President Obama assails Mitt Romney at kickoff rallies

Kevin Lamarque/Reuters
President Obama and his wife, Michelle, clasped hands with supporters during a campaign rally at Ohio State University.

COLUMBUS, Ohio - President Obama sought to rekindle the passion of his 2008 victory with a pair of huge rallies Saturday that signaled a new, politically aggressive phase in the debate over the country’s direction and the official start of his personal confrontation with Mitt Romney.

After an introduction from his wife, Michelle, in front of thousands of supporters at Ohio State University, Obama said the country’s continuing economic challenges should not be allowed to overshadow a record of accomplishment that deserves more time to work.

“We came together to reclaim the basic bargain that built the largest middle class and the most prosperous nation in the world,’’ Obama said to the crowd of about 14,000 people. “We are making progress.’’


Singling out Romney by name, he urged the crowd not to veer from the hopeful course he said they had set four years ago and he lashed out at Republicans in Congress for offering a vision of America that leaves the middle class and the poor at the mercy of the wealthy.

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He said that conservative leaders in Congress had found in Romney a “rubber stamp’’ for their agenda, including lowering taxes for the rich, reducing spending on education and Medicare, and enhancing the power that big banks and insurers have over consumers..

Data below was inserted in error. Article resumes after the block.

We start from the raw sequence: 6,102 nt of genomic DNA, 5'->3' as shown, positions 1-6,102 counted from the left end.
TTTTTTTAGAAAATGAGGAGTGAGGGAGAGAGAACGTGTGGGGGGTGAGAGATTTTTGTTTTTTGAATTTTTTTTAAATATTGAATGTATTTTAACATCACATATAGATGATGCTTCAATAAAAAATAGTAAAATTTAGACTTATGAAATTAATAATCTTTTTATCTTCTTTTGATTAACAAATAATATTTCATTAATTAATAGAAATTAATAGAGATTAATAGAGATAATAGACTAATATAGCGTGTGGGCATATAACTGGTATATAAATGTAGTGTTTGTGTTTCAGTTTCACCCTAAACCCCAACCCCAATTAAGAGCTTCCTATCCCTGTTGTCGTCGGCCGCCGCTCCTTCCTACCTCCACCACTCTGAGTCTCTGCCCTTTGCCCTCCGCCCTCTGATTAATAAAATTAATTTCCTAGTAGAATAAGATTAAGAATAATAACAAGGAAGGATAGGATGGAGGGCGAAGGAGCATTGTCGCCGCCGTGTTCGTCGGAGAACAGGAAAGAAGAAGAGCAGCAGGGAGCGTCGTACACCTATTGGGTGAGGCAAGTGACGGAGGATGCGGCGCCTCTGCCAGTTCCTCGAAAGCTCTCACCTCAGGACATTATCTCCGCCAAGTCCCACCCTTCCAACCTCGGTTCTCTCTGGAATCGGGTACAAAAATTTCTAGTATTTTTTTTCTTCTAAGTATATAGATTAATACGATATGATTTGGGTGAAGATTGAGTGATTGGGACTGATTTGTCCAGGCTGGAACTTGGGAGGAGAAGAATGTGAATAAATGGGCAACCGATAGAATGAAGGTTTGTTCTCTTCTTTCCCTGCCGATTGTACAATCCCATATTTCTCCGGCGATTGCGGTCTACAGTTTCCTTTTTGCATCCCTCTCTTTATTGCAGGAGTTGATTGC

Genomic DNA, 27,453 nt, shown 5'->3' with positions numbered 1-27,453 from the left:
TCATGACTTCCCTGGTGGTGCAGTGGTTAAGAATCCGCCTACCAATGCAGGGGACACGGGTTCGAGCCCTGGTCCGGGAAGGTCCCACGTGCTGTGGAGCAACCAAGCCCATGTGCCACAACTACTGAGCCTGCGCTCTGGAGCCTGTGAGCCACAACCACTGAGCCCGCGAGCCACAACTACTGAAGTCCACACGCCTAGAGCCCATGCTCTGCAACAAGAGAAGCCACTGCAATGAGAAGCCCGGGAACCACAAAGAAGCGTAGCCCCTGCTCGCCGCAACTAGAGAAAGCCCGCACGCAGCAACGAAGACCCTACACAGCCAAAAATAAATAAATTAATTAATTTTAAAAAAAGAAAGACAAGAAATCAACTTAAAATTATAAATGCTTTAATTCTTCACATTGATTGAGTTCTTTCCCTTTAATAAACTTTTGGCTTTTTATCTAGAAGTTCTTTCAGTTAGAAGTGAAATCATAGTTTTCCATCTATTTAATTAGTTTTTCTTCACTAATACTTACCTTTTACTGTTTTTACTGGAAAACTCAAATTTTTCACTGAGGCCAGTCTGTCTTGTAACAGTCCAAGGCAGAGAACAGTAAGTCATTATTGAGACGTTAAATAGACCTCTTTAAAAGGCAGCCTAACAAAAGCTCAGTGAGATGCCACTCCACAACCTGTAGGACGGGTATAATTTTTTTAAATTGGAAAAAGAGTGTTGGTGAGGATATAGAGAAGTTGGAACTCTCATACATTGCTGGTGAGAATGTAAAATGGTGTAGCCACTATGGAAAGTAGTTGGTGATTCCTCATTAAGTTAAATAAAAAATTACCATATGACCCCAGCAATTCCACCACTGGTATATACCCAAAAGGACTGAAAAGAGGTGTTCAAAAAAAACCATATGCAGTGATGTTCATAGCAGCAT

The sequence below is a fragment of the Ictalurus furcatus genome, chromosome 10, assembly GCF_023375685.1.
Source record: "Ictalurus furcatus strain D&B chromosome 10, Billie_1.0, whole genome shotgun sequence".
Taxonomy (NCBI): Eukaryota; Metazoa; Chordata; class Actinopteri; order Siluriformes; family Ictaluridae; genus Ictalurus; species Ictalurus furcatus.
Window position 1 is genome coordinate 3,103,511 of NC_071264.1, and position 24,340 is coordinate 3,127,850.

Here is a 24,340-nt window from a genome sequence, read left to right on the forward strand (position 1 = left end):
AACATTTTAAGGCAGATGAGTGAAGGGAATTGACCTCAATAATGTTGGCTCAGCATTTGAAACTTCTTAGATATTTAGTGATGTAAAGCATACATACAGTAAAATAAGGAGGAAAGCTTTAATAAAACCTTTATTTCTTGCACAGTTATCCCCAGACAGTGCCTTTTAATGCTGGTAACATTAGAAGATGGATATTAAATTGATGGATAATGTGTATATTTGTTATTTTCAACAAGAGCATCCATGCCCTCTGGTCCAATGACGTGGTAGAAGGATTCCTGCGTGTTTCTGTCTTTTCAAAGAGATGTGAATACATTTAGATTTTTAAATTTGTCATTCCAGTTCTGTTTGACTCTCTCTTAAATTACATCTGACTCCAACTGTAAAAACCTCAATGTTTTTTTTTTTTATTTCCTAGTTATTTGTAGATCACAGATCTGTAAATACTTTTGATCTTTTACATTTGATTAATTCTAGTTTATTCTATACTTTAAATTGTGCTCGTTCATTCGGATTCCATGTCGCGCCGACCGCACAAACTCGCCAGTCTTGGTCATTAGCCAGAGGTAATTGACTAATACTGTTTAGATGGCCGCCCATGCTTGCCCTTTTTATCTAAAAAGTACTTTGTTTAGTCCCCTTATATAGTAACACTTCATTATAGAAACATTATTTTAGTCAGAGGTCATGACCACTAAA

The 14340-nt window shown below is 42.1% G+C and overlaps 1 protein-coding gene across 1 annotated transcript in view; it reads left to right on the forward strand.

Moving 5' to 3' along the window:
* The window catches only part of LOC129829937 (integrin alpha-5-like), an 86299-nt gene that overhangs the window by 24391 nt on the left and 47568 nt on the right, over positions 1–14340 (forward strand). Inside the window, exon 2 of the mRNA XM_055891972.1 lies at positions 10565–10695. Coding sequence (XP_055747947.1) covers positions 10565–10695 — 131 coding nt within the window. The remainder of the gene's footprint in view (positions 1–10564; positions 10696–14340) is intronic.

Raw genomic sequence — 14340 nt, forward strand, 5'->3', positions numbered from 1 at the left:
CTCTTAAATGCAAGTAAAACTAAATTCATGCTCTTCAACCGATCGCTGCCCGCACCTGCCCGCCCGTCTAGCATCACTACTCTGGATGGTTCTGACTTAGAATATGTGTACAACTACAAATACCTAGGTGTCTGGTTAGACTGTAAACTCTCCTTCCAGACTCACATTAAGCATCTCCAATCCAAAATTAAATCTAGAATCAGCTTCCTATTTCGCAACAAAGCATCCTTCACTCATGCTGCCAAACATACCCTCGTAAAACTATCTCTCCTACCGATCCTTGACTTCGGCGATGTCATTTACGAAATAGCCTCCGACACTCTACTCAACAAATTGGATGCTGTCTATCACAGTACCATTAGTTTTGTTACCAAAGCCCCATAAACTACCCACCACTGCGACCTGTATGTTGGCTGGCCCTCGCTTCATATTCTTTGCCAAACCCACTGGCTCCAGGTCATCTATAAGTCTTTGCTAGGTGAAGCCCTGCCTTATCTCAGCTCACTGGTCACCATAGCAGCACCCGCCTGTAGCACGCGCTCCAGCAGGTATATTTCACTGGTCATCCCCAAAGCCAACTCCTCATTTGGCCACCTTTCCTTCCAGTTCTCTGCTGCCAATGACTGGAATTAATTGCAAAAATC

“Ohio, I tell you what. We can’t give him the chance,’’ Obama said to cheers and chants of “Four more years!’’ from the crowd. “This is a make-or-break moment for the middle class. And we’ve been through too much to turn back now.’’

For Obama, the rally in Ohio and one later at Virginia Commonwealth University were the symbolic kickoff of his reelection campaign and provided the first major public platforms for the president to draw explicit distinctions between himself and Romney.

They were designed to define Romney as an unappealing alternative for voters - wealthy, out of touch, and unconcerned with the travails of Americans struggling to make ends meet.


“For the American people, the next few months will be sort of an intense burrowing in on the candidates, though more on Romney than on us, because they know us,’’ said David Axelrod, a senior strategist for the Obama campaign. “Views will not set, but harden over the summer. By the time you get to Labor Day, I don’t think you’re going to be able to change impressions greatly over the fall.’’

In Ohio, Obama called Romney “a patriotic American who has raised a wonderful family.’’ But, he said, the former Massachusetts governor had drawn all of the wrong lessons from his political and business careers.

“Somehow, he and his friends in Congress think that the same bad ideas will lead to a different result,’’ Obama said. “We were there. We remember. And we are not going back. We are moving this country forward.’’

The rallies came at the end of a whirlwind week that showcased some of Obama’s greatest strengths and most acute weaknesses: his national security and counterterrorism credentials - on display during a surprise visit to Afghanistan on the anniversary of the raid in Pakistan that killed Osama bin Laden - and his stewardship of the economy, called into question again by Friday’s weak jobs report.

Adopting the populist rhetoric that has increasingly become part of his remarks at private fund-raisers and in official White House events, Obama decried what he called the Republicans’ efforts to direct benefits to the wealthy rather than to the middle class.


“I don’t care about how many ways you try to explain it,’’ he said. “Corporations aren’t people. People are people.’’

Obama vowed to continue what he said has been an effort to refocus the US economy on working people and to reward harder work with higher wages and more prosperity. “We will finish what we started,’’ he said.

Although the campaign has been active for months, it has functioned largely in the shadows of a noisy GOP contest.